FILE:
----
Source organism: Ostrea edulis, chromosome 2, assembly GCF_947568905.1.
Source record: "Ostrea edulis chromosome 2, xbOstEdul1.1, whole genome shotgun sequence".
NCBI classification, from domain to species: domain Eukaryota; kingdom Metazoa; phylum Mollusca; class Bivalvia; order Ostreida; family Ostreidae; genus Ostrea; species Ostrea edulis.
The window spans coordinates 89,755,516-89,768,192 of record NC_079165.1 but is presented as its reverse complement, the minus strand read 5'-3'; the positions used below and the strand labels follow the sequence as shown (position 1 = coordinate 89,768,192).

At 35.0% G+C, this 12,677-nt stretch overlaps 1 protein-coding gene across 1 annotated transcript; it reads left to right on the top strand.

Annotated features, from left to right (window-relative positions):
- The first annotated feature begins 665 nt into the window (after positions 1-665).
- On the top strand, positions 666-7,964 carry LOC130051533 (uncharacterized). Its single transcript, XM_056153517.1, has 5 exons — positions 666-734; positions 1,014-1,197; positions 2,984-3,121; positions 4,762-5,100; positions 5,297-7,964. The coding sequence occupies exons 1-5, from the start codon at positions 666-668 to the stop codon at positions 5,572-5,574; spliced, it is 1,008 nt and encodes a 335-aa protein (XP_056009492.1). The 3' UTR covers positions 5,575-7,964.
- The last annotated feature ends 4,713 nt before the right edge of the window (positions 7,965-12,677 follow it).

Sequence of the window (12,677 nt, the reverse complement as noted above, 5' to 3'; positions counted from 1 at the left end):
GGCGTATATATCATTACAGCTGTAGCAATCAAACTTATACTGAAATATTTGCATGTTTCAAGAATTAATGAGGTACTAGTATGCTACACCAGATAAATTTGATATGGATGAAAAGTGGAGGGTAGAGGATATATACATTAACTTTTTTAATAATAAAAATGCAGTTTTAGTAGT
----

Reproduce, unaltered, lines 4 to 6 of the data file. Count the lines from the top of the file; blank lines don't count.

The window spans coordinates 89,755,516-89,768,192 of record NC_079165.1 but is presented as its reverse complement, the minus strand read 5'-3'; the positions used below and the strand labels follow the sequence as shown (position 1 = coordinate 89,768,192).

At 35.0% G+C, this 12,677-nt stretch overlaps 1 protein-coding gene across 1 annotated transcript; it reads left to right on the top strand.

Annotated features, from left to right (window-relative positions):